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Rarely has an LP cover fitted the music as well as On The Beach too.  From memory Young sorted the cover out himself in a huff because his record company weren’t up to it.  The iconic half-buried fender was from his collection of automotive bits and bobs and the table and chairs somehow just fit the mood perfectly, as a bootless long-haired Young stares into the sea contemplating all sorts of deeply alienated shit.  Something about the washed-out colours just hits right.  My spiffy recent reissue even has the fabric pattern printed inside the sleeve – that’s why I buy records.

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It all started so jauntily too with ‘Walk On’, which is such a great little tune, a totally throwaway meditation on outgrowing friends, respectability and reputation.  There is just something great about how bouncy and inconsequential it all is compared to what follows later on, some excellent country rock playing from Billy Talbot and Ralph Molina too.  ‘Some get stoned, some get strange / But sooner or later it all gets real’.  Amen to that Neil.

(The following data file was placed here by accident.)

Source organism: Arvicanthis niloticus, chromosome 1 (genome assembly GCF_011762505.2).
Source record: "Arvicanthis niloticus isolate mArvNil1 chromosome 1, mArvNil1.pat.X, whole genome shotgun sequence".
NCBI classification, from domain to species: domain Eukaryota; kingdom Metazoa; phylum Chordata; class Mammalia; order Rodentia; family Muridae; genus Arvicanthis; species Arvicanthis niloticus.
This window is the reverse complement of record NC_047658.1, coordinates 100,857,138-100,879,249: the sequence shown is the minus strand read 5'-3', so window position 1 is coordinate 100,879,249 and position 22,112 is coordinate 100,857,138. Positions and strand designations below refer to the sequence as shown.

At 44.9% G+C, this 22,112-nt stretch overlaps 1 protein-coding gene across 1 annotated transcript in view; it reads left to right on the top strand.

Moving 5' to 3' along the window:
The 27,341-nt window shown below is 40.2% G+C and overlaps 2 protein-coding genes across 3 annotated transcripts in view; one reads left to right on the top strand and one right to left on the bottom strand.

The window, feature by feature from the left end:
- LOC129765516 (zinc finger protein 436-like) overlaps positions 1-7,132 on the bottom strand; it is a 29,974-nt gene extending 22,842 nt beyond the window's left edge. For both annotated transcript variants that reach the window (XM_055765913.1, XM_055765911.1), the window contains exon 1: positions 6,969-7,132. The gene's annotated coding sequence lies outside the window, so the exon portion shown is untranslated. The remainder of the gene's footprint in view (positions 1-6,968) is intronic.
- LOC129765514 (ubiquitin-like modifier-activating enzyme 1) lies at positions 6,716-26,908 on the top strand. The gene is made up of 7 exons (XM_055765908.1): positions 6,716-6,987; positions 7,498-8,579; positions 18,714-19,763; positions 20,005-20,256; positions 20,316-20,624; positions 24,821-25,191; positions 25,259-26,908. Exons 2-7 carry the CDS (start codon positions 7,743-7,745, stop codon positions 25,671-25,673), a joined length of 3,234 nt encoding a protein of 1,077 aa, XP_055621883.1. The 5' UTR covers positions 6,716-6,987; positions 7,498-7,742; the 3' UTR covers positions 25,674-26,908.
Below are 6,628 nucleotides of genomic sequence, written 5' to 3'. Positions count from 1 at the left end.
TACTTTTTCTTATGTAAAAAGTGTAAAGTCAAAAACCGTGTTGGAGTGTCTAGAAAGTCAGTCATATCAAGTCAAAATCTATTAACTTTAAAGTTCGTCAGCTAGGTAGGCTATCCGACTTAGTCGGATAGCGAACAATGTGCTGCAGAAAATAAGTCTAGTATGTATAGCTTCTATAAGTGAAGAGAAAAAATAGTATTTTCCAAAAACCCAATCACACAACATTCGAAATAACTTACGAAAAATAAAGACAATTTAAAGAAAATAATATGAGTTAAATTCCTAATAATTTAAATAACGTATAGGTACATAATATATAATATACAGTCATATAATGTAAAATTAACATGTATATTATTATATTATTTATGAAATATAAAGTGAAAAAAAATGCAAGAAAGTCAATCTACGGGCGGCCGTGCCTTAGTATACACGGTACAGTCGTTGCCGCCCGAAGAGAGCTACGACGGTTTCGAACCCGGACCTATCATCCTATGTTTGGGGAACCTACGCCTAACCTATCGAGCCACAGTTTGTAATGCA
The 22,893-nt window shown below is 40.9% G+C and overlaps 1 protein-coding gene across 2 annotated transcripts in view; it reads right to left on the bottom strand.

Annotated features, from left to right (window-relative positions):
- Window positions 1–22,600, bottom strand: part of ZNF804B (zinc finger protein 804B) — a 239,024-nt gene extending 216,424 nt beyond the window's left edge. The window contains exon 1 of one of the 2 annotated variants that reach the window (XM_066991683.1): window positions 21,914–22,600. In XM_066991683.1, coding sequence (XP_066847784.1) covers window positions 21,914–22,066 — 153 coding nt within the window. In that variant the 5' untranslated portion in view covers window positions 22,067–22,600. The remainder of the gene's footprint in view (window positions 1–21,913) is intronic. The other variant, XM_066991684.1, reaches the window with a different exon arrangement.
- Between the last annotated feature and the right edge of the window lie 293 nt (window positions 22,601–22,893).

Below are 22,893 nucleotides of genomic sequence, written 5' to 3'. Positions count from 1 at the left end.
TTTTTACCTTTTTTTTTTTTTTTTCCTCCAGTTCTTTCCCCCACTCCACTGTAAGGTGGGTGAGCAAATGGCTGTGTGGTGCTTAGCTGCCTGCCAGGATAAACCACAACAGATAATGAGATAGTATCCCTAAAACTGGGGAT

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There are days when I would pick ‘See The Sky About To Rain’ off with sniper fire for being a touch too saccharine, but it is undercut by Young’s voice and I really can’t get enough of his Wurlitzer piano playing either, so it gets to survive, this time.  Plus it is a perfect foil for ‘Revolution Blues’ and adds so much to On The Beach just on that level.  Old Neil is back to his querulous, spare best on the excellent ‘For The Turnstiles’, the banjo and dobro mofo combo is every bit as great as his vocal harmonies with Ben Keith – I’m still not totally sure what it’s about, I’ll plump for a cynical take on the manner in which people behave en masse**.  A lot of days this is my favourite track on the album.